diture upon

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Fashion, therefore, does not imply anything solid- do not know what their money is worth, or stands ly useful, substantial, or beautiful, (for good and use for, ought to have a coin of their own, stamped with ful fashions should be adopted of course.) nor that the figures of houses, horses, family utensils, loaves it is better than a former, more fit or graceful, but of bread, &c, to show them that these are the things only, generally, that it has been introduced by some that they are wasting and destroying. Nothing beinsignificant people in London or Paris, and thence littles the mind more than the employment of it uptransplanted into this country by merchants and ira- on mere fashion-perhaps an embroidered coat, or a ders, to turn the heads and einpty the pockets of button on it, or a shoestring, or riband, the height of a the people into their own. Besides, there are thou- hat or cap, or something equally insignificant. One sands, not only in London and Paris, but in our own of the first objects of those who set on foot ostentacountry, whose sole business and trade, is, to get up tious fashions, is to keep themselves as far off as these fashions, to establish them, to set them afloat possible from the common people; for, the moment in the world. It is by thus following the fashion, that these fashions descend to them, the bubble not on account of intemperance, or any other vice, bursts--there is an end of the fashion for ever! not on account of pauper wages, and the necessity, It is this ostentatious tyrant, fashion, that breaks as they think, of turn-outs, that many of our respect- up families, by setting a barrier between the rich able mechanicks and labourers, in the factories and and poorer members of them ; it is this same tyelsewhere, sacrifice their independence for a bawble ; rant, that destroys that sympathy, and intermingling that our upright and otherwise high-minded farmers, of different classes, at once so benevolent and so load their estates with mortgages, and finally reduce necessary in a great republican country; it is this themselves to beggary ; that the very poorest of the tyrant that severs the bonds of love. Let the whole people sacrifice their last shilling in some tawdry nation, therefore, cast of “these hair-devices, aduldecoration of the person or fashionable sensuality, terous trinkets, and monuments of their shame !"-who have not sound shoes, or stockings, or a whole let the labouring people of the United States rise in flannel garment.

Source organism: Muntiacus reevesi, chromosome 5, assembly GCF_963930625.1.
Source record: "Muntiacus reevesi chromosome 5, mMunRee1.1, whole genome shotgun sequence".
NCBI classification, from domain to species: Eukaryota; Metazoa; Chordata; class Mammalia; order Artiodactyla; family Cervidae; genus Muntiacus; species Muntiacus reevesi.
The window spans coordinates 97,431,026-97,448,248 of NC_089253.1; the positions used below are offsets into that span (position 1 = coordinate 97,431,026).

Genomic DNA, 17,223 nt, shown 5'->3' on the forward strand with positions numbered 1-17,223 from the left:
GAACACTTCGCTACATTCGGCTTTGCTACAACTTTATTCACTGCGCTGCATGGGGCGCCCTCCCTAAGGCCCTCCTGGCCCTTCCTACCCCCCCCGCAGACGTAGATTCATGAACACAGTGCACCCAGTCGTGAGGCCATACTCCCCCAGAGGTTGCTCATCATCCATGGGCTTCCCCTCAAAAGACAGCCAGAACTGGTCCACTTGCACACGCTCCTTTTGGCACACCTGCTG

their might, and proclaim to the world their regenIn this way the utmost skill and ingenuity of the eration! mechanick and manufacturer, are called forth to keep As I intend hereafter to give some account of the up the folly, to vary the mode, to change the stripes, fashion-trade, I will here make but one statement in to make the thing large or small, round or square, regard to it. black or white, short or long, or in some other form, It has been supposed that in England, at the pres. or of some other colour than it was before, for it ent day, " the quantity of gold and silver in actual matters not what form or colour, only that the thing existence, including utensils, ornaments, jewellery, be changed. Change, change, is the eternal, clam- trinkets, and watches, is three or four times as great orous cry of fashion! Much finery is made in Pa- as the value of those metals which exist in the ris and in other parts of France, principally for our form of money." market alone, in the same way as we buy and make What proportion of this immense amount is conbeads and other trinkets, to send to savage nations. sumed in bawbles, trinkets, useless gilding, and plaThese worthless things first appear among the ex- ting, sham ornaments, &c., it is impossible to say..

,